Winter is ending and the weather is warming up. Spring is in the air. For those of you out there that ride it means time to pull out the old bike and hit the open road. Before that can be accomplished however here are a few things to prepare your bike for the summer.
Prepare your engine by removing the spark plugs and adding a couple drops of oil to the spark plug holes. Give the engine a couple of spins and you should be good to go. If you notice anything that sounds funny go ahead and take your bike in for a service.
It is always best to regularly start your bike throughout the winter, if that was done a quick service and slow start should get you on your way. If not then a full service will be needed. Check the fluids and if they come out looking a little funny then replace them.
The oil will have run off the cam lobes during the winter so adjust the valves and give the cam lobes the oil they need.
Suspension and Steering
You will need to check the steering before you head out so go ahead and prop the front wheel up off the ground, grab the fork lowers and move the wheel back and forth. If you feel movement in the steering head then you will need to tighten it back up.
Be sure to change the brake fluid and check the brake pads or break shoes. If they are thin, or getting there, then go ahead and change them out.
Check the lenses, reflectors, headlamps, and tail lamps to make sure they are not cracked, broken, or filled with condensation. You will also want to make sure these lights as well as the turn signs are in working order.
If you replaced the oil before you put the bike up for the winter then changes are you are ok, simply check the level and color/thickness to make sure it is still good. If it wasn’t replaced before the bike was put away then you will need to change it out and replace the filter.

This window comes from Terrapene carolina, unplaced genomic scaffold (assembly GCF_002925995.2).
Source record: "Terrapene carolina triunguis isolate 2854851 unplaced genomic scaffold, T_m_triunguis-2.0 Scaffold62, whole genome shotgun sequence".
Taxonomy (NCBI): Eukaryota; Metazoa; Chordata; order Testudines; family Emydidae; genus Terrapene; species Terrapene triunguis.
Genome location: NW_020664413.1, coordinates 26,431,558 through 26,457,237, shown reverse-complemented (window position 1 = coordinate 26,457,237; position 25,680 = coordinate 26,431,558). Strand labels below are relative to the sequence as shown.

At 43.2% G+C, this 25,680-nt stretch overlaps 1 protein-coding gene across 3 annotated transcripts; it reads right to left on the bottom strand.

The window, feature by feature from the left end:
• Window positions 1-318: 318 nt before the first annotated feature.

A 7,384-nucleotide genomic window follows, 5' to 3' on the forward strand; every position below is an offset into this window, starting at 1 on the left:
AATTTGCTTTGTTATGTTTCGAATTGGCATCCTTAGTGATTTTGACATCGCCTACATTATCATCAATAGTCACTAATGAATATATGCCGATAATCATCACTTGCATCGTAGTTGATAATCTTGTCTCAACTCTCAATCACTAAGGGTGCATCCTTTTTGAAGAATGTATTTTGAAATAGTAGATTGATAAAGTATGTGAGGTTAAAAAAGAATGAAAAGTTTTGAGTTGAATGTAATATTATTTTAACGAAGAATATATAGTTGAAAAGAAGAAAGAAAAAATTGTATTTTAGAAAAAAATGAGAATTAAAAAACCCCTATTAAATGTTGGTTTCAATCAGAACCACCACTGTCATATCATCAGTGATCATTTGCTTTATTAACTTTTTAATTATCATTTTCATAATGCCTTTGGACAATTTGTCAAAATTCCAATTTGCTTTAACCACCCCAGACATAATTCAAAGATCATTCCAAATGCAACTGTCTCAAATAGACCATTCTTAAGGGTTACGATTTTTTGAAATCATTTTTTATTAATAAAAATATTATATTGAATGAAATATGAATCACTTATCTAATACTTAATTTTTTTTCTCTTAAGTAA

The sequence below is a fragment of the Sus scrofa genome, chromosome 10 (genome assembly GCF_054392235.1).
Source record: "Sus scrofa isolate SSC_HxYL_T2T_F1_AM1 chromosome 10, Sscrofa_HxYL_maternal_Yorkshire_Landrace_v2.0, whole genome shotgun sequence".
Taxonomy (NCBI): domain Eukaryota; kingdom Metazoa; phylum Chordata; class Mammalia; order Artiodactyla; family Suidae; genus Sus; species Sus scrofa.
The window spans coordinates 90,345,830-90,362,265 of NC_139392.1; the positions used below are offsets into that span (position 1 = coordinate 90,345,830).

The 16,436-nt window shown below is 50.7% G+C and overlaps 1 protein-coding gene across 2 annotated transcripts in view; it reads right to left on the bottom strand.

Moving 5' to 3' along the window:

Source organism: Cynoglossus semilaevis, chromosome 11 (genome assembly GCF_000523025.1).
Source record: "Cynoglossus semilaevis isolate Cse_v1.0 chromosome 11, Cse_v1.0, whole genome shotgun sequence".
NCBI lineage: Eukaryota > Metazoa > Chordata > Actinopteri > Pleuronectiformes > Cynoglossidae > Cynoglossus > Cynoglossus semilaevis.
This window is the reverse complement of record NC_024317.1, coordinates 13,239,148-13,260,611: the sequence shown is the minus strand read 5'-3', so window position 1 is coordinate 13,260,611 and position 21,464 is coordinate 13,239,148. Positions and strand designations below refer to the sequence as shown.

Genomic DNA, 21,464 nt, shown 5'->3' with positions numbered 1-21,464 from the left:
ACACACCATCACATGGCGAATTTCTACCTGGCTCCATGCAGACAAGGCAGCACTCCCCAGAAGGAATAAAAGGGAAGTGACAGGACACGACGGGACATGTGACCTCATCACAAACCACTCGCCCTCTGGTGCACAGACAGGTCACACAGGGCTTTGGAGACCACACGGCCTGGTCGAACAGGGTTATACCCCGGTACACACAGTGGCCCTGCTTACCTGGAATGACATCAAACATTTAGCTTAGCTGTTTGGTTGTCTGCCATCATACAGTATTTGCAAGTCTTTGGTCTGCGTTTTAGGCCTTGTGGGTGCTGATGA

It is good to keep a full tank of fuel over the winter as it will help to prevent rust. However, unless you used a fuel stabilizer you will need to disconnect the fuel line and drain the tank because the fuel has probably stratified. During this time you will also need to clean the fuel filter, check inside the tank for rust and check the carb float bowls. If they appear to have something that looks like varnished cottage cheese then the jet are probably clogged. You can try a carb cleaner, but more than likely you will need to replace the jets.
At this time make sure the pedals and levers are lubricated and adjusted to fit properly. You will also need to check the hoses, spoke tension, the wheel true, control function, tire pressure and conditions, sprocket and chain, lubrication and adjustment, and check for any possible leaks. Most of these are typical and checked on throughout the spring and summer as you ride.
Now would also be a good time to clean the bike’s surface. Be sure to wash it down thoroughly and wax the finish. Also use tire shin, chrome cleaner and leather dressing on the appropriate surfaces.
You will need to make sure your first aid, emergency and/or spares kit are all fully stocked. You do not need to have all these kits, and, depending on space, you may wish to combine them into one. But it is a good idea to have the basics of first aid and a tool/repair kit if you go out on the road for a longer journey.
Most insurance companies will allow you to remove your bike coverage during the winter months. Before you can even attempt to set wheels on the road make sure to call your insurance provider to reinstate and make sure your bike coverage is up to speed.
Well, there you have it: A short checklist to help you prepare your motorcycle for riding season.